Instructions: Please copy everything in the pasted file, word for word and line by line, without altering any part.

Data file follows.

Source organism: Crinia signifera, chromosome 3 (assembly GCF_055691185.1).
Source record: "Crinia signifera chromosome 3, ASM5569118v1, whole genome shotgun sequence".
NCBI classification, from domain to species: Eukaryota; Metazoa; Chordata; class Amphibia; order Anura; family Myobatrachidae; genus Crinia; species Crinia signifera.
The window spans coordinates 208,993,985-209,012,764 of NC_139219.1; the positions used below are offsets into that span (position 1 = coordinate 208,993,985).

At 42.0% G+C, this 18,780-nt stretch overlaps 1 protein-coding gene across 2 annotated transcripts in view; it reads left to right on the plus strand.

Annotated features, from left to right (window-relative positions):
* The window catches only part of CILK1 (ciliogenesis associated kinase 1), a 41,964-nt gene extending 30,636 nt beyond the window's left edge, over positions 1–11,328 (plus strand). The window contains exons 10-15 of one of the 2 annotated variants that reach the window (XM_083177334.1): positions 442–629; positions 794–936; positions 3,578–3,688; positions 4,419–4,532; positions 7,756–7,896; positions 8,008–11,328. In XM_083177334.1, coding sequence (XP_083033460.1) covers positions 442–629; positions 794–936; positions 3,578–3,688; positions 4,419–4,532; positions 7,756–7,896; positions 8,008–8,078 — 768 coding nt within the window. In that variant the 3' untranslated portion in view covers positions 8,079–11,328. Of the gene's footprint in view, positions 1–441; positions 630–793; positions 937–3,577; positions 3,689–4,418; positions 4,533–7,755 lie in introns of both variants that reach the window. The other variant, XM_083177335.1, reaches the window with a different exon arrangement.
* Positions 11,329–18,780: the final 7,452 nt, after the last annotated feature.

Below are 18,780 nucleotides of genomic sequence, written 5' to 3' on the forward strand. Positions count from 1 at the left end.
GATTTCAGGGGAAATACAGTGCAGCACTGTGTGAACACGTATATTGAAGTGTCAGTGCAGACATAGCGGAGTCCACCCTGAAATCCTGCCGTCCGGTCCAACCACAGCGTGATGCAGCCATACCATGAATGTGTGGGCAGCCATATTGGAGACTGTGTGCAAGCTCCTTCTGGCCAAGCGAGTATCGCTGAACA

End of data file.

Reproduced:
Source organism: Crinia signifera, chromosome 3 (assembly GCF_055691185.1).
Source record: "Crinia signifera chromosome 3, ASM5569118v1, whole genome shotgun sequence".
NCBI classification, from domain to species: Eukaryota; Metazoa; Chordata; class Amphibia; order Anura; family Myobatrachidae; genus Crinia; species Crinia signifera.
The window spans coordinates 208,993,985-209,012,764 of NC_139219.1; the positions used below are offsets into that span (position 1 = coordinate 208,993,985).

At 42.0% G+C, this 18,780-nt stretch overlaps 1 protein-coding gene across 2 annotated transcripts in view; it reads left to right on the plus strand.

Annotated features, from left to right (window-relative positions):
* The window catches only part of CILK1 (ciliogenesis associated kinase 1), a 41,964-nt gene extending 30,636 nt beyond the window's left edge, over positions 1–11,328 (plus strand). The window contains exons 10-15 of one of the 2 annotated variants that reach the window (XM_083177334.1): positions 442–629; positions 794–936; positions 3,578–3,688; positions 4,419–4,532; positions 7,756–7,896; positions 8,008–11,328. In XM_083177334.1, coding sequence (XP_083033460.1) covers positions 442–629; positions 794–936; positions 3,578–3,688; positions 4,419–4,532; positions 7,756–7,896; positions 8,008–8,078 — 768 coding nt within the window. In that variant the 3' untranslated portion in view covers positions 8,079–11,328. Of the gene's footprint in view, positions 1–441; positions 630–793; positions 937–3,577; positions 3,689–4,418; positions 4,533–7,755 lie in introns of both variants that reach the window. The other variant, XM_083177335.1, reaches the window with a different exon arrangement.
* Positions 11,329–18,780: the final 7,452 nt, after the last annotated feature.

Below are 18,780 nucleotides of genomic sequence, written 5' to 3' on the forward strand. Positions count from 1 at the left end.
GATTTCAGGGGAAATACAGTGCAGCACTGTGTGAACACGTATATTGAAGTGTCAGTGCAGACATAGCGGAGTCCACCCTGAAATCCTGCCGTCCGGTCCAACCACAGCGTGATGCAGCCATACCATGAATGTGTGGGCAGCCATATTGGAGACTGTGTGCAAGCTCCTTCTGGCCAAGCGAGTATCGCTGAACA